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1.  Adjuvant chemotherapy in elderly patients with pancreatic cancer 
British Journal of Cancer  2013;110(2):313-319.
Adjuvant chemotherapy improves survival for patients with resected pancreatic cancer. Elderly patients are under-represented in Phase III clinical trials, and as a consequence the efficacy of adjuvant therapy in older patients with pancreatic cancer is not clear. We aimed to assess the use and efficacy of adjuvant chemotherapy in older patients with pancreatic cancer.
We assessed a community cohort of 439 patients with a diagnosis of pancreatic ductal adenocarcinoma who underwent operative resection in centres associated with the Australian Pancreatic Cancer Genome Initiative.
The median age of the cohort was 67 years. Overall only 47% of all patients received adjuvant therapy. Patients who received adjuvant chemotherapy were predominantly younger, had later stage disease, more lymph node involvement and more evidence of perineural invasion than the group that did not receive adjuvant treatment. Overall, adjuvant chemotherapy was associated with prolonged survival (median 22.1 vs 15.8 months; P<0.0001). Older patients (aged ⩾70) were less likely to receive adjuvant chemotherapy (51.5% vs 29.8% P<0.0001). Older patients had a particularly poor outcome when adjuvant therapy was not delivered (median survival=13.1 months; HR 1.89, 95% CI: 1.27–2.78, P=0.002).
Patients aged ⩾70 are less likely to receive adjuvant therapy although it is associated with improved outcome. Increased use of adjuvant therapy in older individuals is encouraged as they constitute a large proportion of patients with pancreatic cancer.
PMCID: PMC3899761  PMID: 24263063
pancreatic cancer; adjuvant chemotherapy; elderly
2.  The prognostic and predictive value of serum CA19.9 in pancreatic cancer 
Annals of Oncology  2012;23(7):1713-1722.
Current staging methods for pancreatic cancer (PC) are inadequate, and biomarkers to aid clinical decision making are lacking. Despite the availability of the serum marker carbohydrate antigen 19.9 (CA19.9) for over two decades, its precise role in the management of PC is yet to be defined, and as a consequence, it is not widely used.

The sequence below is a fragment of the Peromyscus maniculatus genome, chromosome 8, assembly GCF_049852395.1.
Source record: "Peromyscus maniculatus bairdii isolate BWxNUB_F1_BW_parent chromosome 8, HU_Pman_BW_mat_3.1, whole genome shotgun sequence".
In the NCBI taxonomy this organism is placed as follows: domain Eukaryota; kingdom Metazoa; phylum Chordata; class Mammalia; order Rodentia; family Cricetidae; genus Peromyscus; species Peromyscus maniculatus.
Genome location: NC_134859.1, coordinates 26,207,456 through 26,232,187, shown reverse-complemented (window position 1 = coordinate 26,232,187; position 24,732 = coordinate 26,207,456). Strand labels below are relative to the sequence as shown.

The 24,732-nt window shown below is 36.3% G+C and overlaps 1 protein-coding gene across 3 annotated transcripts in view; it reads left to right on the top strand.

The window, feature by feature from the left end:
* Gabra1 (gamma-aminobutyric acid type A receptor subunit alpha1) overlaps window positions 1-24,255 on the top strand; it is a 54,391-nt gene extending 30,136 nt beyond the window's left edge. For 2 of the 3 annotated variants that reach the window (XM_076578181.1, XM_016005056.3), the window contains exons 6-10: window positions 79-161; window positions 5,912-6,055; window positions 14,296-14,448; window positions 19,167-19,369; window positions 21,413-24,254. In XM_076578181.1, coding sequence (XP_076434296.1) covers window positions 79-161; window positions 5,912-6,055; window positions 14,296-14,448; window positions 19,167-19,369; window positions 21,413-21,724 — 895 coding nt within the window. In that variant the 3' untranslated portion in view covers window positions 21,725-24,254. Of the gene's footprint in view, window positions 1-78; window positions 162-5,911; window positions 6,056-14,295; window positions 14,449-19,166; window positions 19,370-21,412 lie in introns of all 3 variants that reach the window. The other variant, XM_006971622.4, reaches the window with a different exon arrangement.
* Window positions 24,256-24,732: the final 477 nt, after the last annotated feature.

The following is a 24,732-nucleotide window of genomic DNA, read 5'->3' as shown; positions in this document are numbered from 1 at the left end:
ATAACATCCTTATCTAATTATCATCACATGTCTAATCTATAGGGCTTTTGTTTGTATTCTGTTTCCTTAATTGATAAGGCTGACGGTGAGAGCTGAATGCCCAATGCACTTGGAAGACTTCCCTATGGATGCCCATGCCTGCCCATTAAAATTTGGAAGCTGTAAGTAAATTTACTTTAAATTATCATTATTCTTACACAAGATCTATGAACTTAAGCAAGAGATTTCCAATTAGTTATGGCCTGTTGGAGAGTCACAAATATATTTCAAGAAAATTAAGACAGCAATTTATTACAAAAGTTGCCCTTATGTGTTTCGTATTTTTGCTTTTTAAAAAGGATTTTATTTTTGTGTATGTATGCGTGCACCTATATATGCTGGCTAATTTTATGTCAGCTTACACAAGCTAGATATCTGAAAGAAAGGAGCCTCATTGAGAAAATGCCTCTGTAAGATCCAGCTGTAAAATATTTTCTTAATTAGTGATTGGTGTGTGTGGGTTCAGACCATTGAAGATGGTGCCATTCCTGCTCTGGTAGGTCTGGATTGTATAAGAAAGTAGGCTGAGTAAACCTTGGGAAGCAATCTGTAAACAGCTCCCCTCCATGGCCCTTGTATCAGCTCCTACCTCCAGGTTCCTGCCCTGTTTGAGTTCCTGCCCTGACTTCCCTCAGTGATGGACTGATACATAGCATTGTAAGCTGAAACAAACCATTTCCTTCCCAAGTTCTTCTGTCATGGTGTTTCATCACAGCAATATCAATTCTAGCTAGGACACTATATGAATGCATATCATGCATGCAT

We assessed the relationship between perioperative serum CA19.9 levels, survival and adjuvant chemotherapeutic responsiveness in a cohort of 260 patients who underwent operative resection for PC.
By specifically assessing the subgroup of patients with detectable CA19.9, we identified potential utility at key clinical decision points. Low postoperative CA19.9 at 3 months (median survival 25.6 vs 14.8 months, P = 0.0052) and before adjuvant chemotherapy were independent prognostic factors. Patients with postoperative CA 19.9 levels >90 U/ml did not benefit from adjuvant chemotherapy (P = 0.7194) compared with those with a CA19.9 of ≤90 U/ml (median 26.0 vs 16.7 months, P = 0.0108). Normalization of CA19.9 within 6 months of resection was also an independent favorable prognostic factor (median 29.9 vs 14.8 months, P = 0.0004) and normal perioperative CA19.9 levels identified a good prognostic group, which was associated with a 5-year survival of 42%.
Perioperative serum CA19.9 measurements are informative in patients with detectable CA19.9 (defined by serum levels of >5 U/ml) and have potential clinical utility in predicting outcome and response to adjuvant chemotherapy. Future clinical trials should prioritize incorporation of CA19.9 measurement at key decision points to prospectively validate these findings and facilitate implementation.
PMCID: PMC3387824  PMID: 22241899
adjuvant chemotherapy; CA19.9; pancreatic cancer; prognosis
3.  KpnBI is the prototype of a new family (IE) of bacterial type I restriction-modification system 
Nucleic Acids Research  2004;32(18):e138.
KpnBI is a restriction-modification (R-M) system recognized in the GM236 strain of Klebsiella pneumoniae. Here, the KpnBI modification genes were cloned into a plasmid using a modification expression screening method. The modification genes that consist of both hsdM (2631 bp) and hsdS (1344 bp) genes were identified on an 8.2 kb EcoRI chromosomal fragment. These two genes overlap by one base and share the same promoter located upstream of the hsdM gene. Using recently developed plasmid R-M tests and a computer program RM Search, the DNA recognition sequence for the KpnBI enzymes was identified as a new 8 nt sequence containing one degenerate base with a 6 nt spacer, CAAANNNNNNRTCA. From Dam methylation and HindIII sensitivity tests, the methylation loci were predicted to be the italicized third adenine in the 5′ specific region and the adenine opposite the italicized thymine in the 3′ specific region. Combined with previous sequence data for hsdR, we concluded that the KpnBI system is a typical type I R-M system. The deduced amino acid sequences of the three subunits of the KpnBI system show only limited homologies (25 to 33% identity) at best, to the four previously categorized type I families (IA, IB, IC, and ID). Furthermore, their identity scores to other uncharacterized putative genome type I sequences were 53% at maximum. Therefore, we propose that KpnBI is the prototype of a new ‘type IE’ family.
PMCID: PMC524312  PMID: 15475385

Results 1-3 (3)